If you’re searching for not only the best, but also the most eco-friendly option for insulating your home, both natural wool and recycled cotton are good places to start. Here we’ll discuss recycled cotton and natural sheep’s wool, and explore their relative composition to help you make an educated decision when building or re-insulating your home.
When evaluating the effectiveness of insulation, it’s important to look at a substance’s R-value. The R-value is used as a measurement of thermal resistance. When it comes to insulation, a higher R-value means a product that will perform better as an insulating compound.
Recycled Cotton Insulation
Cotton insulation is a wonderfully sustainable and environmentally friendly option for insulating a home. Consisting of 85% recycled cotton and 15% plastic fibers, cotton insulation is both an eco-conscious and effective product. The plastic fibers included in the combination of materials are treated with borate to create a flame-resistant substance that is also an insect and rodent repellant. Recycled cotton takes very little energy to manufacture, and comes with an R-value of R-3.4 per inch. It’s non-toxic and non-hazardous, allowing you to install it without risking distress to respiratory systems or skin.
Natural Sheep’s Wool Insulation
Sheep’s wool can be made from either new or recycled material, and may be blended with other substances such as polyester or resin to help the wool keep its shape over time so it doesn’t sag within the walls of the home. But keep in mind that wool insulation can only be labeled as such if it is at least 95% natural wool, meaning the majority of the product is homogeneous. Wool also has the added benefit of being flame retardant, which means that it can slow the progression of a house fire. Just like cotton, it can also be handed without risking the health and safety of the installer.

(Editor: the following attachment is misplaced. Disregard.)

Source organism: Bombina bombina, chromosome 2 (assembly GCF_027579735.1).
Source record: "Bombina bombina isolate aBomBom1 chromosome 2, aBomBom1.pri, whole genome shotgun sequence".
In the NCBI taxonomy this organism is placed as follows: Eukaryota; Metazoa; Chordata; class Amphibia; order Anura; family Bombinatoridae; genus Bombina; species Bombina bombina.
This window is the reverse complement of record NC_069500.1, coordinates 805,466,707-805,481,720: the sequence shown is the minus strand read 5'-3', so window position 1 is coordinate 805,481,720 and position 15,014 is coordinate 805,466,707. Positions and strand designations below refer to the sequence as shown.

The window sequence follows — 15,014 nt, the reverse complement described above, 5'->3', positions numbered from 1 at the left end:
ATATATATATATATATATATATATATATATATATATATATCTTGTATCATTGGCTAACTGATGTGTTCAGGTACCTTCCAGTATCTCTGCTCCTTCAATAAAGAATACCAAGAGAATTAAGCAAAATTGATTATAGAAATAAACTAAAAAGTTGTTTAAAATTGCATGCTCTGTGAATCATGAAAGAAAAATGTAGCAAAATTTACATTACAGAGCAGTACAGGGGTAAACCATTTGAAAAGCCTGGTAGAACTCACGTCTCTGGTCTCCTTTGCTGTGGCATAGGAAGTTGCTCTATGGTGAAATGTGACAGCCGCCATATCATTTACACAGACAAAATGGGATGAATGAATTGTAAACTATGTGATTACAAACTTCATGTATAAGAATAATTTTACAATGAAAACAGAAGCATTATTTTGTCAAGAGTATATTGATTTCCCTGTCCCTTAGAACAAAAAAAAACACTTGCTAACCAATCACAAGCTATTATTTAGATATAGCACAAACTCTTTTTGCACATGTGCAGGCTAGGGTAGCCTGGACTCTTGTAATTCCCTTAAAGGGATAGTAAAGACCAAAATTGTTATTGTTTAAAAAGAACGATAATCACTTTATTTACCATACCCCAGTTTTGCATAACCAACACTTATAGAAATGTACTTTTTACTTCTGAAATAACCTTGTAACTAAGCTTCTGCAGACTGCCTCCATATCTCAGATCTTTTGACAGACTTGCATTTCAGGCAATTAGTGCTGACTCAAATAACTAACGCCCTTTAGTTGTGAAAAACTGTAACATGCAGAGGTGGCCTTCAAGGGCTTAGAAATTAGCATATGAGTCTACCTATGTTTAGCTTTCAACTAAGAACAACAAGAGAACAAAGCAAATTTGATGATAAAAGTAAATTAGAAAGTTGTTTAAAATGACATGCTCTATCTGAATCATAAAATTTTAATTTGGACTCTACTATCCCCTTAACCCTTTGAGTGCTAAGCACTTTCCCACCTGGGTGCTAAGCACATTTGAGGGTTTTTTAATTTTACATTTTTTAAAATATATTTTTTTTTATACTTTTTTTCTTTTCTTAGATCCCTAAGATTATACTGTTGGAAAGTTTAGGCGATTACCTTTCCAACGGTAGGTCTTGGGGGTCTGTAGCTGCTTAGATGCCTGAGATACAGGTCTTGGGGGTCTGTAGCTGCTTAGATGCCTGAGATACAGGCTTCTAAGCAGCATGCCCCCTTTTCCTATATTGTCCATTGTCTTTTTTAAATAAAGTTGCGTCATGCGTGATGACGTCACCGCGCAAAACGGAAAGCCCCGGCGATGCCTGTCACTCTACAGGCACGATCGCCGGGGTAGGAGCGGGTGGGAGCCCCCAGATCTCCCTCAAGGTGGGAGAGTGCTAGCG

The R-value of sheep’s wool is R-3.5 per inch, and is similar to other fiber insulates. Wool fibers are hollow in nature, allowing them to trap air both within and between fibers, increasing their insulating effect. Wool is also a moisture-absorbing material and is able to trap up to 40% of its weight in moisture while still remaining dry, which may aid regulating the home’s temperature throughout the day and night.
If you’re looking for an alternative insulation to common materials like fiberglass and polyurethane foam, recycled cotton and wool are both great eco-friendly options to consider. Check out our blog to learn more about eco-friendly building materials and other great tips home remodeling tips!